The spokesperson made reference to a clause in the Pension Benefits Act which states that: “The administrator of a pension plan shall exercise the care, diligence and skill in the administration and investment of the pension fund that a person of ordinary prudence would exercise in dealing with the property of another person.  R.S.O. 1990, c. P.8, s. 22 (1).” This leaves it ambiguous as to what one considers to be “ordinary prudence”.

Gambling pensions in the crypto casino

There are numerous red flags associated with the Celsius Network and FTX, and huge risks with these investments. While the Caisse’s investment in Celsius has already failed, OTPP is left in a precarious position. In Australia, a plan provider called Rest initially signaled their interest in cryptocurrency options for retirement portfolios but changed their mind later saying they had no plans to do this in the immediate future.

This may be due to a fear of backlash — as an example, gaming companies were met with angry responses when they tried to dip their toes into the crypto and NFT space. If the OTPP’s decision isn’t widely covered in the media, there can be no organized backlash or scrutiny.

I am still curious to hear from the OTPP, and have many unresolved questions:

  • How do you reconcile investing in FTX with your strategy favoring sustainable companies with good governance?
  • How much money did you invest into FTX?
  • Were you aware of the criticisms against the crypto space at large, Tether, FTX, or Sam Bankman-Fried?
  • Did anyone involved in structuring the investment have any financial conflicts of interest?


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7 Comments on “Canadian Pension Funds are Losing Big at the Crypto Casino — by Simon Spichak”

  1. I’d love to read the due diligence that was done (it was done, wasn’t it) before dumping money in this hole. At least for the Quebec Pension Plan, which is the one that affects me.

  2. “Teachers”, as it is popularly known, is a near-legendary pension management org in Canada, funding that great white whale of the middle class: an inflation-indexed, defined benefit pension. Not available to mere mortals (Ontario school teachers only, I am afraid) it secures the future cushy retirements (at age 55, with 30 years of service) of the provinces burnt-out English and math teachers.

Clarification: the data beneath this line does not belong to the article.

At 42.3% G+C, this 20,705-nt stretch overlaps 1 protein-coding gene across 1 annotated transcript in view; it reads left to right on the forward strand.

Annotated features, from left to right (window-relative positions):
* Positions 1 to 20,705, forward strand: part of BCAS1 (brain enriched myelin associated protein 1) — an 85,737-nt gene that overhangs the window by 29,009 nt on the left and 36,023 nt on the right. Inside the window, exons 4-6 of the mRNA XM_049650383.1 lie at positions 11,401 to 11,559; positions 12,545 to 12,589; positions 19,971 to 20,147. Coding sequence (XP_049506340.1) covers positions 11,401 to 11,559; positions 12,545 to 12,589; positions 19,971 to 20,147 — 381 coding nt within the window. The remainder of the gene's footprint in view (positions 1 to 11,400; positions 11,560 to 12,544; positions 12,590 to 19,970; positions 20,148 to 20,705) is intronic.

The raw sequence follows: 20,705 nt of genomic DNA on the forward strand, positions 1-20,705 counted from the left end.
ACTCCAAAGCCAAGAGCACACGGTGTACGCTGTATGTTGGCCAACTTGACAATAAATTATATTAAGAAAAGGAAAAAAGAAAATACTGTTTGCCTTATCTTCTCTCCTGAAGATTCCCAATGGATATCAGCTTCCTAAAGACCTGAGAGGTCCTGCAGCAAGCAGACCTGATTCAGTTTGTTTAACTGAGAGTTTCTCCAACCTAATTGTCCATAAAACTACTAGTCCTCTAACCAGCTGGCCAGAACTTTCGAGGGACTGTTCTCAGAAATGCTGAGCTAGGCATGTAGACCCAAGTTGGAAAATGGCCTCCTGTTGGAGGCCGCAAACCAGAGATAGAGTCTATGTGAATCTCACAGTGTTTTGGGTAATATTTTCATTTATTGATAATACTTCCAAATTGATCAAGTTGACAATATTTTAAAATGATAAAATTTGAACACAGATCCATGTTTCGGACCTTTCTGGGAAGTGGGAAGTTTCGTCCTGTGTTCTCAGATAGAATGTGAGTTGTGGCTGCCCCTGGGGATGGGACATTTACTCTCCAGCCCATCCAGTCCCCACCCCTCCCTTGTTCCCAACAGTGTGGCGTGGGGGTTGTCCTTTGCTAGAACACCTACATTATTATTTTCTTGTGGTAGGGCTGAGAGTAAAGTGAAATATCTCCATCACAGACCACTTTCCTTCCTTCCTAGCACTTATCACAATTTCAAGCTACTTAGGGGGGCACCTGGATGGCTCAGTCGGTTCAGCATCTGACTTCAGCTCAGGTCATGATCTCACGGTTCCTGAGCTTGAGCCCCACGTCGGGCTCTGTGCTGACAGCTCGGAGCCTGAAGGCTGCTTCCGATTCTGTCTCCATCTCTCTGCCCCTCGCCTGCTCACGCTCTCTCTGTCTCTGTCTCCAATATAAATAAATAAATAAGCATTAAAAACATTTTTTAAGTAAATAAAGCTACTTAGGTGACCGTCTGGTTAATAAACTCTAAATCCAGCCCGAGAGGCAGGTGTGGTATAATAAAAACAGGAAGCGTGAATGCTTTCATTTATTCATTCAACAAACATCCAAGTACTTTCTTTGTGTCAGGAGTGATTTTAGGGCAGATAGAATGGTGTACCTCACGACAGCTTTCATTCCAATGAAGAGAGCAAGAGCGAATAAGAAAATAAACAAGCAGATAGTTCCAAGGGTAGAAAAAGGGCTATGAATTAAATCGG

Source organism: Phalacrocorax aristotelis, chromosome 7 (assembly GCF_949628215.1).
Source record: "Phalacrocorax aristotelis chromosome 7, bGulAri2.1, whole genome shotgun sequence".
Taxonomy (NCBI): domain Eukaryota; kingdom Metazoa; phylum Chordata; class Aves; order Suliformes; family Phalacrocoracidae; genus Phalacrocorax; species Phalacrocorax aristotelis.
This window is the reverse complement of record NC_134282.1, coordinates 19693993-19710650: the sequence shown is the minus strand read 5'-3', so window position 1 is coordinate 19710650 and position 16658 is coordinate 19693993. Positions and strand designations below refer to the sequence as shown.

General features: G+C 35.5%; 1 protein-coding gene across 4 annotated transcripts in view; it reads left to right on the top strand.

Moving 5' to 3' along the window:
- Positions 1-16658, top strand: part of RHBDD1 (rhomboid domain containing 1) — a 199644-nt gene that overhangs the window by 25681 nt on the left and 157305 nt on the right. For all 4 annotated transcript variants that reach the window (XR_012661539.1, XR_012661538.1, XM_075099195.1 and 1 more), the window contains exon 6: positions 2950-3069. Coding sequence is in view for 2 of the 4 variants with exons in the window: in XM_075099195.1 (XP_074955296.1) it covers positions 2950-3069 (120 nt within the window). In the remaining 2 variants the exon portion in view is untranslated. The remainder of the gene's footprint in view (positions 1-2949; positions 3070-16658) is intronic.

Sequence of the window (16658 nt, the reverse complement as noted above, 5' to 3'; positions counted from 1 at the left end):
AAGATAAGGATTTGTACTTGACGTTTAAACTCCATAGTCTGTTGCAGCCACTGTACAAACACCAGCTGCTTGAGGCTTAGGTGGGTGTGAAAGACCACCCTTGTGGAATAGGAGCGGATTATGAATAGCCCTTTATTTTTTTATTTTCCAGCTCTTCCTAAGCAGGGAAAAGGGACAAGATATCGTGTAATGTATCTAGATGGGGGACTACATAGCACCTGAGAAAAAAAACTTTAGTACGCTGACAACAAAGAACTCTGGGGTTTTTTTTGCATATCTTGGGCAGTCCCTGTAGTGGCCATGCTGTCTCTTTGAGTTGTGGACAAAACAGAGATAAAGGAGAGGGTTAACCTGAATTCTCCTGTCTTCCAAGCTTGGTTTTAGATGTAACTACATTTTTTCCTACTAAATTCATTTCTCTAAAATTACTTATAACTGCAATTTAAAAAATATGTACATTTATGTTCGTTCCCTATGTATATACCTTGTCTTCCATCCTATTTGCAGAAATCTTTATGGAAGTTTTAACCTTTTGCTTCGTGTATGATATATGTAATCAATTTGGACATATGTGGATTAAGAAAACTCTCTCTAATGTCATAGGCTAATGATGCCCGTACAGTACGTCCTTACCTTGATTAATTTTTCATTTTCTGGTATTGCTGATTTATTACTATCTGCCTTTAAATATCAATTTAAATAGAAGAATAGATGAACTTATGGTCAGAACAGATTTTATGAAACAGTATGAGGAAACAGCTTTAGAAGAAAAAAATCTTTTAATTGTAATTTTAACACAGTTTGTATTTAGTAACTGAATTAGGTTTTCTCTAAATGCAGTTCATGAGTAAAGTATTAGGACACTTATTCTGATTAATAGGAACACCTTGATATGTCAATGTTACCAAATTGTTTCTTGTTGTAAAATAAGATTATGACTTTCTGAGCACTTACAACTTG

With north of 250 billion under managment, 50 million sounds like something they let some 30 year old in a Peewee Herman suit play with, but it is still shocking to learn that the crypto poison had found its way into an organization that has never had to reach for yeild, as is effectively underwritten by the taxpayers.

    1. Yeah, neither of these is gonna put the funds in danger directly, but they’re both real worries as to what sort of thinking is going into the management of the funds.

  3. It’s especially egregious because bitcoin stuff is a FINANCIAL fraud. It’s not like an EV startup or Theranos, where specialized and rare technical expertise is needed to spot the swindle. These “loan funds” are totally in the financial realm, so pension fund actuaries should be able to see the problem in a microsecond.

  4. I think these managers and the companies they might end up facing our guy, a definite recovery artist, and I would not like to be them. Ha ha… Financial Recovery success rates 100%. Have your transaction proof and get connected to more information for Canadian seniors.